Authorities in Gambia have charged 16 people under anti-terrorism laws for trying to destabilise the former British colony, a nation regularly accused of using arbitrary detention to gag political opponents. The 16 Gambians were charged at Brikama Magistrates’ Court, 32 km (20 miles) west of the capital Banjul, with “jointly conducting or engaging themselves in an unlawful act which could have seriously destabilised” the country in August 2006.

The charges, to which the men have pleaded not guilty, gave no further details. President Yahya Jammeh has ruled mainland Africa’s smallest country since seizing power in a bloodless coup in 1994. Human rights organisations and press freedom watchdogs accuse his security forces of using arbitrary detention and other abuses of power to restrict freedom of expression and stifle political opposition.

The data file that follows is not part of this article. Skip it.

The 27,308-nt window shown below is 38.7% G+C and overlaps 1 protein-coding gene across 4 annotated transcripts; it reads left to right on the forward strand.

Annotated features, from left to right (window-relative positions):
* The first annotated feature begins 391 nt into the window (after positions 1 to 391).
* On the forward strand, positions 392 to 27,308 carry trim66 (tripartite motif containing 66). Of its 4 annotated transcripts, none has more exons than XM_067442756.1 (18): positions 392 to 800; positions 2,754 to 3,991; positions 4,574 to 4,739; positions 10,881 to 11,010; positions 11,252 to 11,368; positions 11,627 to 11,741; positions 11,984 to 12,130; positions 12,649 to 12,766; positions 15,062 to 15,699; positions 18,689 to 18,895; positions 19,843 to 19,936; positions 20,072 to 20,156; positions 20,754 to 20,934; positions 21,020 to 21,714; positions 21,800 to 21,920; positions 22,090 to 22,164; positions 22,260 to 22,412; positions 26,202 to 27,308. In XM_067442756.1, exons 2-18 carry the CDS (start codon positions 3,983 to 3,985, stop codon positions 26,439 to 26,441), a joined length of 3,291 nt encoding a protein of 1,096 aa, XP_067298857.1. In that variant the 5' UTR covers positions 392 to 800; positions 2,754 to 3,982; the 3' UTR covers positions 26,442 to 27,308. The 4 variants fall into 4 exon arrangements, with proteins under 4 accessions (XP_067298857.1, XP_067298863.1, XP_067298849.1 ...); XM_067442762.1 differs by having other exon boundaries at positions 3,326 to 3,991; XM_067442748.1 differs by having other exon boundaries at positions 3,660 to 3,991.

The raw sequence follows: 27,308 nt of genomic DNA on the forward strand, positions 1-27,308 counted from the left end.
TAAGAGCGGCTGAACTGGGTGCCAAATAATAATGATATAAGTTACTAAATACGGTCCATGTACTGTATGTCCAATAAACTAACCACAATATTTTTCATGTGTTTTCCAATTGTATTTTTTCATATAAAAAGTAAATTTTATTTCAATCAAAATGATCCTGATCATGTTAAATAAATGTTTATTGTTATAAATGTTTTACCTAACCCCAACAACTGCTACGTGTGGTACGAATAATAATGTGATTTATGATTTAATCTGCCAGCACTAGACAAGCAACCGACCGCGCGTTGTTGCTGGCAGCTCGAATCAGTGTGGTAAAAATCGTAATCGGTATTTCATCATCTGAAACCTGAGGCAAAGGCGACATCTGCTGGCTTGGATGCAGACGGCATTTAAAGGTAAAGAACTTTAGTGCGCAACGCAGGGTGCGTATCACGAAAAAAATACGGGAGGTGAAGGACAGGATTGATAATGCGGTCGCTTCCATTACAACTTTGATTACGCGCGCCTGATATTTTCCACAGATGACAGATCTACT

Earlier this year, the authorities arrested leading opposition figure Halifa Sallah and detained him for more than 10 days. He was released after Amnesty International said he was at risk of being tortured in jail. Last December a British missionary couple were sentenced to a year in prison with hard labour for defaming Jammeh, a former wrestler with a penchant for exotic birds who believes he has herbal treatments that can cure AIDS.



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